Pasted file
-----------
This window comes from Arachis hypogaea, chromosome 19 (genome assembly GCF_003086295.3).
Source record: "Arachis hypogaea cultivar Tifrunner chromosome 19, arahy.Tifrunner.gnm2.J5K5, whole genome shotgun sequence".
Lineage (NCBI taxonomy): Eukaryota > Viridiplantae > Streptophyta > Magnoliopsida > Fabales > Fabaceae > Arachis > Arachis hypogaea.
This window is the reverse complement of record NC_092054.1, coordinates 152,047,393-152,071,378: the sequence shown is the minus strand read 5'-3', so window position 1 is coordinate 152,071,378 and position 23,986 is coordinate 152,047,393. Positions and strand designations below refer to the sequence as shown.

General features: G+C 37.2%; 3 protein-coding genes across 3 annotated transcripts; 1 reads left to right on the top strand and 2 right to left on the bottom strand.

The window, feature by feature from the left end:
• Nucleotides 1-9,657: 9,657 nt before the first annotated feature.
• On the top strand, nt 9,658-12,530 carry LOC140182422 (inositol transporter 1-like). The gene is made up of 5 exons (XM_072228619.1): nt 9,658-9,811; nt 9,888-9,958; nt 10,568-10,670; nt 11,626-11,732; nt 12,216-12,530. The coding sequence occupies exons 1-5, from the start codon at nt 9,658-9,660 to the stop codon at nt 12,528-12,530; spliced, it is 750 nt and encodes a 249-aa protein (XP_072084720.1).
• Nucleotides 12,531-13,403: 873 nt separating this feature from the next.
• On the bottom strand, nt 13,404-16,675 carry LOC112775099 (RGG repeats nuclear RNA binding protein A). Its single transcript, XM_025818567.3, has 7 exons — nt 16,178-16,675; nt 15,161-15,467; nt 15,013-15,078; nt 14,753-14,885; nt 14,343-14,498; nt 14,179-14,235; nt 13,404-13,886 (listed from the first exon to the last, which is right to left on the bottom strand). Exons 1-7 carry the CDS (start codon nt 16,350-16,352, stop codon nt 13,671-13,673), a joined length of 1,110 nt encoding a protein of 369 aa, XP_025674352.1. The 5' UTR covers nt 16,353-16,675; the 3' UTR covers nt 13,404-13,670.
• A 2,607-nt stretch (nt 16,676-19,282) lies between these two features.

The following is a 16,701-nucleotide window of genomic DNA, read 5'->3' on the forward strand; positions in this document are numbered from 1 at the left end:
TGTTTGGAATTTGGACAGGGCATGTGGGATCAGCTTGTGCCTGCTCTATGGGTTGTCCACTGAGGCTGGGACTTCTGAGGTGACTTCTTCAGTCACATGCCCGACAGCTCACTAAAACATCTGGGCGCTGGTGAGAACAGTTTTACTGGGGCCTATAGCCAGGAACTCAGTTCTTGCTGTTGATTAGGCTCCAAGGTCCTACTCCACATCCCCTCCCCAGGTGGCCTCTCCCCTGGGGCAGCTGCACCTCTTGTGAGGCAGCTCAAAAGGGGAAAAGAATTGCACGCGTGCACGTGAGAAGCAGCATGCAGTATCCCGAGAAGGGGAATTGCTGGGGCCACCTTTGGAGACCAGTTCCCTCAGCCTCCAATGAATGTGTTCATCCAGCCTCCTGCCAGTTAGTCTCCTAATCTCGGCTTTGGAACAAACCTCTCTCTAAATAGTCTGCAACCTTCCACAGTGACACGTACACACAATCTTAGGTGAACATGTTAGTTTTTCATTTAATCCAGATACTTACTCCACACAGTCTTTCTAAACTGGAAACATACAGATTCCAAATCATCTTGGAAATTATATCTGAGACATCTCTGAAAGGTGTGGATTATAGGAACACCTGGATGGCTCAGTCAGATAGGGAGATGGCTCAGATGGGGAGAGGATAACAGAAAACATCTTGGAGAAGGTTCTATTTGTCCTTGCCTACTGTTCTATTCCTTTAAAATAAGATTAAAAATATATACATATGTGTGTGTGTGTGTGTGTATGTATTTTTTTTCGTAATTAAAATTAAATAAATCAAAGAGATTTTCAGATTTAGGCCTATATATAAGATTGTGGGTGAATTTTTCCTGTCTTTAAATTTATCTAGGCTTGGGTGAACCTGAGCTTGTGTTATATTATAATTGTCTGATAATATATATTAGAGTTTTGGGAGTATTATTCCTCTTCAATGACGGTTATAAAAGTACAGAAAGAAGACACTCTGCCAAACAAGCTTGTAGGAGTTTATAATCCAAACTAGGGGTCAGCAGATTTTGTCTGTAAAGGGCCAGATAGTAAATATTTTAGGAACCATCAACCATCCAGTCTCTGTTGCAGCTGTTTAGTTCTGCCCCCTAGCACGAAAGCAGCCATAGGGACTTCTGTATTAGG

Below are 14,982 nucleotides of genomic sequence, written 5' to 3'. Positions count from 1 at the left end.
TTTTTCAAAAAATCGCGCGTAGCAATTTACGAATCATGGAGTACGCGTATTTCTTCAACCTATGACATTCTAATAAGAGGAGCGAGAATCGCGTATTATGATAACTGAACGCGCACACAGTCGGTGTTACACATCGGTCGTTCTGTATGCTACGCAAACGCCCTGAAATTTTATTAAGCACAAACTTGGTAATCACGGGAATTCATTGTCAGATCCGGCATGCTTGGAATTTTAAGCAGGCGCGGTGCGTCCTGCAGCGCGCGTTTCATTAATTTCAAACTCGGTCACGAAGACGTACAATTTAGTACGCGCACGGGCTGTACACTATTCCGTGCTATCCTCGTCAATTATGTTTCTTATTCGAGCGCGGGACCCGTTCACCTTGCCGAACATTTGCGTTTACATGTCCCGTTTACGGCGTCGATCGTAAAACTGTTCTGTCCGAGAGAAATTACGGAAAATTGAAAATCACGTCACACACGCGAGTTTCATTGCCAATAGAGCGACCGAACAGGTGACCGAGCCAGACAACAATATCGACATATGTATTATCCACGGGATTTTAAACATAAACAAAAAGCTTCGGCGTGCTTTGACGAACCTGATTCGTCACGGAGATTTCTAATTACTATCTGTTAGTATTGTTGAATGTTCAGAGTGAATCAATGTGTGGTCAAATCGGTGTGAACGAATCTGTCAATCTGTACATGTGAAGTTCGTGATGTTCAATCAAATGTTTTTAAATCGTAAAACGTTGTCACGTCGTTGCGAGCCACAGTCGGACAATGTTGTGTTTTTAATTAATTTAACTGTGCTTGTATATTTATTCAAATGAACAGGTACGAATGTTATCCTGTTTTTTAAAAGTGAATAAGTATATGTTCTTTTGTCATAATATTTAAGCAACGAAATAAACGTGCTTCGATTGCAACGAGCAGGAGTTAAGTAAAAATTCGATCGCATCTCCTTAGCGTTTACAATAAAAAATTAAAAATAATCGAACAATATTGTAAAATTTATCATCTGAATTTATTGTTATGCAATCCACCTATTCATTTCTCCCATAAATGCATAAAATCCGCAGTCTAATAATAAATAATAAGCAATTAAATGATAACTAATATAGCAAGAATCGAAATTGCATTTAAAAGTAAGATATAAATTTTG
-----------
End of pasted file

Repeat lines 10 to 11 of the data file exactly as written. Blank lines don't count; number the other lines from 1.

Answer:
• On the bottom strand, nt 13,404-16,675 carry LOC112775099 (RGG repeats nuclear RNA binding protein A). Its single transcript, XM_025818567.3, has 7 exons — nt 16,178-16,675; nt 15,161-15,467; nt 15,013-15,078; nt 14,753-14,885; nt 14,343-14,498; nt 14,179-14,235; nt 13,404-13,886 (listed from the first exon to the last, which is right to left on the bottom strand). Exons 1-7 carry the CDS (start codon nt 16,350-16,352, stop codon nt 13,671-13,673), a joined length of 1,110 nt encoding a protein of 369 aa, XP_025674352.1. The 5' UTR covers nt 16,353-16,675; the 3' UTR covers nt 13,404-13,670.
• A 2,607-nt stretch (nt 16,676-19,282) lies between these two features.